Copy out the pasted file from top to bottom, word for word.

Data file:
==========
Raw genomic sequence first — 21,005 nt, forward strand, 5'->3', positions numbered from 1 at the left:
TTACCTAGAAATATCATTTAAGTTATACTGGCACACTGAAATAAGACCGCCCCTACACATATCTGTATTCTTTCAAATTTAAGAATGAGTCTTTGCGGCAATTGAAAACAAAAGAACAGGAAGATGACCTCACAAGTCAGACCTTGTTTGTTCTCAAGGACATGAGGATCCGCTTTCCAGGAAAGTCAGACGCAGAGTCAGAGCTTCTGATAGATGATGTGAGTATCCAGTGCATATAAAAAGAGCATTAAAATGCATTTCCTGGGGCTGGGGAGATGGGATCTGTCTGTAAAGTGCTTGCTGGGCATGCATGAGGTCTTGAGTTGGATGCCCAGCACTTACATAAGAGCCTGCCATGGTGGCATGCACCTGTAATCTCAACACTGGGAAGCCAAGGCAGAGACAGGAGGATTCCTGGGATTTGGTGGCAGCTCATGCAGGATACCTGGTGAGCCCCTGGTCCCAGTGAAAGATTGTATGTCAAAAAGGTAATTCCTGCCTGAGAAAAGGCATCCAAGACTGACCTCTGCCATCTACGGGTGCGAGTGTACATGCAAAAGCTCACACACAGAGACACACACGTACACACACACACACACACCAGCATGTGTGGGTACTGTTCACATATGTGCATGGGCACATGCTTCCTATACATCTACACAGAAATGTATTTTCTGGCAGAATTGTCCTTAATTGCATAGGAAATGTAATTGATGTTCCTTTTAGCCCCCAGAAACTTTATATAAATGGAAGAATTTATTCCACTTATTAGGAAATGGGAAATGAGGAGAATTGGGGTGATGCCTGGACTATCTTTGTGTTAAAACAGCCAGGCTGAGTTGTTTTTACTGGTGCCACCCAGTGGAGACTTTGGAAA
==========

Raw genomic sequence first — 21,005 nt, forward strand, 5'->3', positions numbered from 1 at the left:
TTACCTAGAAATATCATTTAAGTTATACTGGCACACTGAAATAAGACCGCCCCTACACATATCTGTATTCTTTCAAATTTAAGAATGAGTCTTTGCGGCAATTGAAAACAAAAGAACAGGAAGATGACCTCACAAGTCAGACCTTGTTTGTTCTCAAGGACATGAGGATCCGCTTTCCAGGAAAGTCAGACGCAGAGTCAGAGCTTCTGATAGATGATGTGAGTATCCAGTGCATATAAAAAGAGCATTAAAATGCATTTCCTGGGGCTGGGGAGATGGGATCTGTCTGTAAAGTGCTTGCTGGGCATGCATGAGGTCTTGAGTTGGATGCCCAGCACTTACATAAGAGCCTGCCATGGTGGCATGCACCTGTAATCTCAACACTGGGAAGCCAAGGCAGAGACAGGAGGATTCCTGGGATTTGGTGGCAGCTCATGCAGGATACCTGGTGAGCCCCTGGTCCCAGTGAAAGATTGTATGTCAAAAAGGTAATTCCTGCCTGAGAAAAGGCATCCAAGACTGACCTCTGCCATCTACGGGTGCGAGTGTACATGCAAAAGCTCACACACAGAGACACACACGTACACACACACACACACACCAGCATGTGTGGGTACTGTTCACATATGTGCATGGGCACATGCTTCCTATACATCTACACAGAAATGTATTTTCTGGCAGAATTGTCCTTAATTGCATAGGAAATGTAATTGATGTTCCTTTTAGCCCCCAGAAACTTTATATAAATGGAAGAATTTATTCCACTTATTAGGAAATGGGAAATGAGGAGAATTGGGGTGATGCCTGGACTATCTTTGTGTTAAAACAGCCAGGCTGAGTTGTTTTTACTGGTGCCACCCAGTGGAGACTTTGGAAA